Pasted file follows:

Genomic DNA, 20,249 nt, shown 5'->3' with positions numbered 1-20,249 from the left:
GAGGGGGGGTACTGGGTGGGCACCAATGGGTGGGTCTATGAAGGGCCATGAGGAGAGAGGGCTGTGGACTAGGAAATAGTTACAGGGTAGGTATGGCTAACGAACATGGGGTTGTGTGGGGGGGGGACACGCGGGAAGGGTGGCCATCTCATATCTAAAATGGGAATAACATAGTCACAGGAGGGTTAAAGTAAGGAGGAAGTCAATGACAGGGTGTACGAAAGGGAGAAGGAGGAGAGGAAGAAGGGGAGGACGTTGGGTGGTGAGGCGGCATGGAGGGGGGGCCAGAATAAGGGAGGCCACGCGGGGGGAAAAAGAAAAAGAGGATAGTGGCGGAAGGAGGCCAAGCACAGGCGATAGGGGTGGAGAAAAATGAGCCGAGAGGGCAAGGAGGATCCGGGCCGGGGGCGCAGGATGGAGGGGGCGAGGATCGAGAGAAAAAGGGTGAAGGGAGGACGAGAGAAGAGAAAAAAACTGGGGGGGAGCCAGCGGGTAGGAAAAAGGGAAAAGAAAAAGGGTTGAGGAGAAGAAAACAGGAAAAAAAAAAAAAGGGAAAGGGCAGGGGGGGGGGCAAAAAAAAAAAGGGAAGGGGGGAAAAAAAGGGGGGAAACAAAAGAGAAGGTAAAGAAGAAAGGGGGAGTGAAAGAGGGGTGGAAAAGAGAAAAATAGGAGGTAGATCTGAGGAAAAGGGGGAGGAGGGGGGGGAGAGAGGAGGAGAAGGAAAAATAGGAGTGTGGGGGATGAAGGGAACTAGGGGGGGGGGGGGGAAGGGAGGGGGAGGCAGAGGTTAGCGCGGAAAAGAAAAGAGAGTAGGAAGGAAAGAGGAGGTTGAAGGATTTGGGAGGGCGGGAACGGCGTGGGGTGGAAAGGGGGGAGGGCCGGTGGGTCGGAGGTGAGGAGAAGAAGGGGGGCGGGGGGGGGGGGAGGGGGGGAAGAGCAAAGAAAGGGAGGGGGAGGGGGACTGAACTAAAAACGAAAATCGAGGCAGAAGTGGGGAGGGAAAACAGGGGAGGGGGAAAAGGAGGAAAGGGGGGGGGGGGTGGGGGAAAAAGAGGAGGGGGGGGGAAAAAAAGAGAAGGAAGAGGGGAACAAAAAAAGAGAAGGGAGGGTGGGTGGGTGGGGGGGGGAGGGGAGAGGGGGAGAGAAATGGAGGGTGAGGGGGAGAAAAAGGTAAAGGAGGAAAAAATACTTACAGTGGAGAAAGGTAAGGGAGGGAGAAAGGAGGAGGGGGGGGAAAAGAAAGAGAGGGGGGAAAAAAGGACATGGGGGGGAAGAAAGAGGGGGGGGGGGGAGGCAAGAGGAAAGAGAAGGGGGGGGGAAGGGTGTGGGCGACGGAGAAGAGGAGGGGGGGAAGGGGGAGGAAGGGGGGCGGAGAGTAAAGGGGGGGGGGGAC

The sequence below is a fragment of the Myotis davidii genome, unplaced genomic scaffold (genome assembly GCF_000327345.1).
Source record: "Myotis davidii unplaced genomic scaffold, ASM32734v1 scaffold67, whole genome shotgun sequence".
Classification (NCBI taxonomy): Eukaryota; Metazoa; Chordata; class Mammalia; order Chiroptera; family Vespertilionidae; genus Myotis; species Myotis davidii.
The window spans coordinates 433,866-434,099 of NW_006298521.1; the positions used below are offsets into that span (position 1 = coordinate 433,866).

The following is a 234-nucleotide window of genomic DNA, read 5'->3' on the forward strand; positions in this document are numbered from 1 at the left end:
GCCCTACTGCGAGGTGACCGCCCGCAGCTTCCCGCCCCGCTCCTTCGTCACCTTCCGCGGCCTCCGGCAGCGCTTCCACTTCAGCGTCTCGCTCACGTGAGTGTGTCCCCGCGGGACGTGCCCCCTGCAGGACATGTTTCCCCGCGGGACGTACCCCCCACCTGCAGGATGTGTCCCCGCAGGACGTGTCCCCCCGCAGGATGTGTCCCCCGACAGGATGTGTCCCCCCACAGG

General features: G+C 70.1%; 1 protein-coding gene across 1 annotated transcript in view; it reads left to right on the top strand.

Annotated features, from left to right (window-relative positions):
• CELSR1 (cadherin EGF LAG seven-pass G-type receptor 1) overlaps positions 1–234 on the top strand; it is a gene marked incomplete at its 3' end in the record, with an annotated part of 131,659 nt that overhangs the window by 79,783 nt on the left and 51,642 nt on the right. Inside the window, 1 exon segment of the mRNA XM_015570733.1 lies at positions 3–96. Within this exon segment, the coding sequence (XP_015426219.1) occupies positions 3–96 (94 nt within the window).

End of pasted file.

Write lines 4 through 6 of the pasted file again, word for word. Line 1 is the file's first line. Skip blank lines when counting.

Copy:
Source record: "Myotis davidii unplaced genomic scaffold, ASM32734v1 scaffold67, whole genome shotgun sequence".
Classification (NCBI taxonomy): Eukaryota; Metazoa; Chordata; class Mammalia; order Chiroptera; family Vespertilionidae; genus Myotis; species Myotis davidii.
The window spans coordinates 433,866-434,099 of NW_006298521.1; the positions used below are offsets into that span (position 1 = coordinate 433,866).